Evolution, not revolution at McLaren

Updated 08 July 2017

Evolution, not revolution at McLaren

The restructuring of McLaren into McLaren Group — combining the technology group and automotive arm — is a good example of long-term strategic thinking.
Furthermore, it reasserts Arab leadership and management of their sovereign assets abroad.
The McLaren Group is part-owned by sovereign wealth fund Bahrain Mumtalakat Holding Co. and TAG Group, which are set to remain majority shareholders. Sheikh Mohammed bin Essa Al-Khalifa of Bahrain will become executive chairman of the new group, valued at $3.1 billion, and pledged to follow a policy of “evolution, not revolution.”
He succeeds Ron Dennis, the veteran chairman of 37 years who sold his holdings to the group and resigned.
This move ensures stability and managed growth for McLaren after a period of uncertainty and speculation.
Until recently, it was rumored that McLaren was heading to float on the stock exchange, following in the footsteps of Ferrari.
This was followed by news of a possible takeover by Apple or Chinese companies. Dennis, 70, said after losing the CEO role at McLaren Technology that the grounds for his removal were “entirely spurious” and came after clashes with Mumtalakat and TAG over his views on outside investment and the future of the business.
It seems that Dennis wanted revolution through a public offering of McLaren stock, of which he had about $350 million worth of shares (which he sold to Mumtalakat).
However, the conservative sovereign fund and the TAG Group prefer caution and evolution.
As majority holders in the new McLaren Group, they have asserted their authority and forged their calm way forward.
McLaren has been successful with its car production arm and has achieved profits in the past few years.
They have ambitious plans for the future and they have the talent, tools and technology to further their success.
• Adel Murad is a senior motoring and business journalist based in London.


Beijing ponders support for petrol-electric hybrids

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Updated 13 July 2019

Beijing ponders support for petrol-electric hybrids

  • Hybrid cars sold in China include versions of Toyota’s Corolla, Levin and Camry sedans, and versions of Honda’s Accord and CR-V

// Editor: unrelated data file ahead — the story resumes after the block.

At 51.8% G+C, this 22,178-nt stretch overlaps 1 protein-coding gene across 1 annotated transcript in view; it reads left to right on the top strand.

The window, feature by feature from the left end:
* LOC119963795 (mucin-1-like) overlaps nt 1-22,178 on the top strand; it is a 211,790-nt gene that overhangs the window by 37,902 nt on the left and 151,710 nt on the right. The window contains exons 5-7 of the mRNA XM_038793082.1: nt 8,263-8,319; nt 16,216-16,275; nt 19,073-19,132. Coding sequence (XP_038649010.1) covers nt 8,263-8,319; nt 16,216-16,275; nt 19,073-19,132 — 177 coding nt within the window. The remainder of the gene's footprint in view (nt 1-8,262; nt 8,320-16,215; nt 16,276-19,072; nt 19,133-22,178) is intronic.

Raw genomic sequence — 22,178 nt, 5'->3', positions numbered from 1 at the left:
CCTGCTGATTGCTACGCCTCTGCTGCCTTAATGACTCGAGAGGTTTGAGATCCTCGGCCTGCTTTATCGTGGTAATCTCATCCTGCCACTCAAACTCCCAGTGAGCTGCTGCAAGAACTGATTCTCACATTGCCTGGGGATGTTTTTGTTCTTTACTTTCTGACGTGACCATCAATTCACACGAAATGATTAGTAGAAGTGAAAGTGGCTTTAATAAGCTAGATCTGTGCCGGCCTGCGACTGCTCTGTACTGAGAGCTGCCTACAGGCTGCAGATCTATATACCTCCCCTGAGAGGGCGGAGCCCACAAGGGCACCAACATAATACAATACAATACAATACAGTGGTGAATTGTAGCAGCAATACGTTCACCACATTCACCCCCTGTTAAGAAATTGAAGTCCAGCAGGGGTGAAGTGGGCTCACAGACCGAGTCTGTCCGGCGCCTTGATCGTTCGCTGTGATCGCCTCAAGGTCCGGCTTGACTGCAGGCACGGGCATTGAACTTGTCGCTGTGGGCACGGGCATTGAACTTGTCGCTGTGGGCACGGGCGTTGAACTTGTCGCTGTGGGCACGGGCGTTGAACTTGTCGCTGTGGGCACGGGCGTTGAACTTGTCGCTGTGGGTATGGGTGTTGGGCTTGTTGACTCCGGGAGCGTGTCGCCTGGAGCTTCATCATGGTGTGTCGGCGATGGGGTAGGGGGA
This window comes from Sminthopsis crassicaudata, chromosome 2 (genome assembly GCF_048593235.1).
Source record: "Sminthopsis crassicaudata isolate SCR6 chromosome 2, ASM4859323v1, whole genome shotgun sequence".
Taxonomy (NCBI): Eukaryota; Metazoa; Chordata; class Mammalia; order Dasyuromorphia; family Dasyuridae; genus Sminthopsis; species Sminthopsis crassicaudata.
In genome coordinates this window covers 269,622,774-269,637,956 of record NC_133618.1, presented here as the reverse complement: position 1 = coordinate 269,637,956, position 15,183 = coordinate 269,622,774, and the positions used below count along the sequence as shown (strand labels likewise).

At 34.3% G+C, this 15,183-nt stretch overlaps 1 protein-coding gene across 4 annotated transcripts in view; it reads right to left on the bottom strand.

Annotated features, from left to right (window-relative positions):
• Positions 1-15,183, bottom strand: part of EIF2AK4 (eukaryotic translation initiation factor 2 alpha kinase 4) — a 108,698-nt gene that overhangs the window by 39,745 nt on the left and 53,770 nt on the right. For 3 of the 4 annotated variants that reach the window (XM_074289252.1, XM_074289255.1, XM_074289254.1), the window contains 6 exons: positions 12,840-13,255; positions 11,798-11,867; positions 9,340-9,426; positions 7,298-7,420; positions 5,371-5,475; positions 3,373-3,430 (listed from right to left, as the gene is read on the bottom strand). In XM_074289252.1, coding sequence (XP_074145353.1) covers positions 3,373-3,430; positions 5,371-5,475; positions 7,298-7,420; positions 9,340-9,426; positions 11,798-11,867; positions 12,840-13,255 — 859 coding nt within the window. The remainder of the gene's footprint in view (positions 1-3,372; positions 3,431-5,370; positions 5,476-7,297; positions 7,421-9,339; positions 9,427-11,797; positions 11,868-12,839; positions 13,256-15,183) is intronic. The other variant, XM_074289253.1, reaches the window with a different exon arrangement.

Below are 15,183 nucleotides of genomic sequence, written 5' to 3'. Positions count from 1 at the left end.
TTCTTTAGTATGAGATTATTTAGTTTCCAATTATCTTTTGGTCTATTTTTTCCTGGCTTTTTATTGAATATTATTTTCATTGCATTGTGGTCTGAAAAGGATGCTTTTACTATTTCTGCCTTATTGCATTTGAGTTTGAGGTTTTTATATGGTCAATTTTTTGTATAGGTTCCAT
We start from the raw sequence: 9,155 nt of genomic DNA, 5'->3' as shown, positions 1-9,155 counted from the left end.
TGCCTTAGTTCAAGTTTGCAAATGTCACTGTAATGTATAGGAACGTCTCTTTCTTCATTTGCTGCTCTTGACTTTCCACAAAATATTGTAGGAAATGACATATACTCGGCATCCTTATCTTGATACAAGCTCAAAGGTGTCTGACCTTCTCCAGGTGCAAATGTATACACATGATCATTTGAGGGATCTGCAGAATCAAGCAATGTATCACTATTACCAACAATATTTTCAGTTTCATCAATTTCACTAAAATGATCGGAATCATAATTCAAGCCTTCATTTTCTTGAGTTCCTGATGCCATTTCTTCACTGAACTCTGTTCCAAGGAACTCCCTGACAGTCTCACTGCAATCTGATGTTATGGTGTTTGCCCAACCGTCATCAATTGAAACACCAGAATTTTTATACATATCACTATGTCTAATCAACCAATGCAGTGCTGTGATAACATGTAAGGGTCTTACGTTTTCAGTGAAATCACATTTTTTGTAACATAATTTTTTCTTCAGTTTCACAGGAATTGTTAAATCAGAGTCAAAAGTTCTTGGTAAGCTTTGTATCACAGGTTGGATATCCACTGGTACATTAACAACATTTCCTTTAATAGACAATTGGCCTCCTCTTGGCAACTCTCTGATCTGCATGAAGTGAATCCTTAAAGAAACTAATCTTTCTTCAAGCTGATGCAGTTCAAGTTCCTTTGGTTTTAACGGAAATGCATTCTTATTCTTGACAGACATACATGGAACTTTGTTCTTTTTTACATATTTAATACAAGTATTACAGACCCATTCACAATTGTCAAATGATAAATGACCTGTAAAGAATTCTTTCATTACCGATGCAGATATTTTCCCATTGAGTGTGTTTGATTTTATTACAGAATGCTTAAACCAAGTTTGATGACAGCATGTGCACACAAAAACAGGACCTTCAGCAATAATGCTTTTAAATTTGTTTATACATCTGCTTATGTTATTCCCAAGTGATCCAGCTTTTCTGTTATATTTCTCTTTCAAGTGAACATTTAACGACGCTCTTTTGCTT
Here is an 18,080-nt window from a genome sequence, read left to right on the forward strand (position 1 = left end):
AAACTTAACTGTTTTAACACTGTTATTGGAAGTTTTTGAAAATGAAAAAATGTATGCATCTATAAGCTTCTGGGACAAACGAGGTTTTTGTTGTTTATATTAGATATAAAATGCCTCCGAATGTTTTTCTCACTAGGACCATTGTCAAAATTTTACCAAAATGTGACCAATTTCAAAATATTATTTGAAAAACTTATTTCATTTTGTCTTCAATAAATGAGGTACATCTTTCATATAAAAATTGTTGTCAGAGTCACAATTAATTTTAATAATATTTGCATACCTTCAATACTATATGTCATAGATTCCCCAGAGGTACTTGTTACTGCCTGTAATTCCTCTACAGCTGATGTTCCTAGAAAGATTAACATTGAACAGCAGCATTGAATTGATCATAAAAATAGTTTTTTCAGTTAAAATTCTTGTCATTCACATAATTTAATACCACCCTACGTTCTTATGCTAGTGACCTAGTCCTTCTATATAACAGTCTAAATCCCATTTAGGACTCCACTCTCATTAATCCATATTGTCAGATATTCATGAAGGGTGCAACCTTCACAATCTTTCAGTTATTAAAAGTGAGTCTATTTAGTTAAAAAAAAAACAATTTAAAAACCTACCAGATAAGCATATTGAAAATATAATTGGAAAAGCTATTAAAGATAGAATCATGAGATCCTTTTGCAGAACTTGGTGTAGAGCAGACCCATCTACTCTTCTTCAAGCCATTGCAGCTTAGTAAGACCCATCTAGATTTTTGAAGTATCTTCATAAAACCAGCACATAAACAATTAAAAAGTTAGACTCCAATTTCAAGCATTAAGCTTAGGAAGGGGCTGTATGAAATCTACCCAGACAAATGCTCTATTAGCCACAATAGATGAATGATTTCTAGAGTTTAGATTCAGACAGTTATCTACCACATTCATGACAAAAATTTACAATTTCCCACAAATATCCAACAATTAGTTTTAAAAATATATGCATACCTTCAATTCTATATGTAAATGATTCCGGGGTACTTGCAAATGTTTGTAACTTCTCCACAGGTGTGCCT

BEIJING: China is considering re-classifying petrol-electric hybrid vehicles so they get more favorable treatment than all-petrol or diesel counterparts under clean car rules, making it easier for automakers to meet environment quotas and offer more choice.
Global hybrid leaders Toyota Motor Corp. and Honda Motor Co. Ltd. would be among the biggest beneficiaries of such change, which could allow them to make more hybrids and less of the more costly all-electric vehicles, experts said, after reviewing the draft policy proposal published on Tuesday by the Ministry of Industry and Information Technology.
China has some of the world’s strictest rules regarding the production of greenhouse gas-emitting vehicles, as it battles unhealthy levels of air pollution in its crowded cities.
In the draft proposal, hybrids would still be considered fossil-fueled but re-classified as “low fuel consumption passenger vehicles.” Significantly, the number of negative points incurred for making hybrids will be less than for traditional vehicles.
The proposed change came as a surprise, some experts and industry officials said, because the government has never given any preferential treatment for hybrid technology. Previously, the government offered subsidies for, for instance, the purchase of all-electric cars.
Hybrid cars sold in China include versions of Toyota’s Corolla, Levin and Camry sedans, and versions of Honda’s Accord and CR-V. Beijing-based spokesmen for both Japanese automakers declined to comment.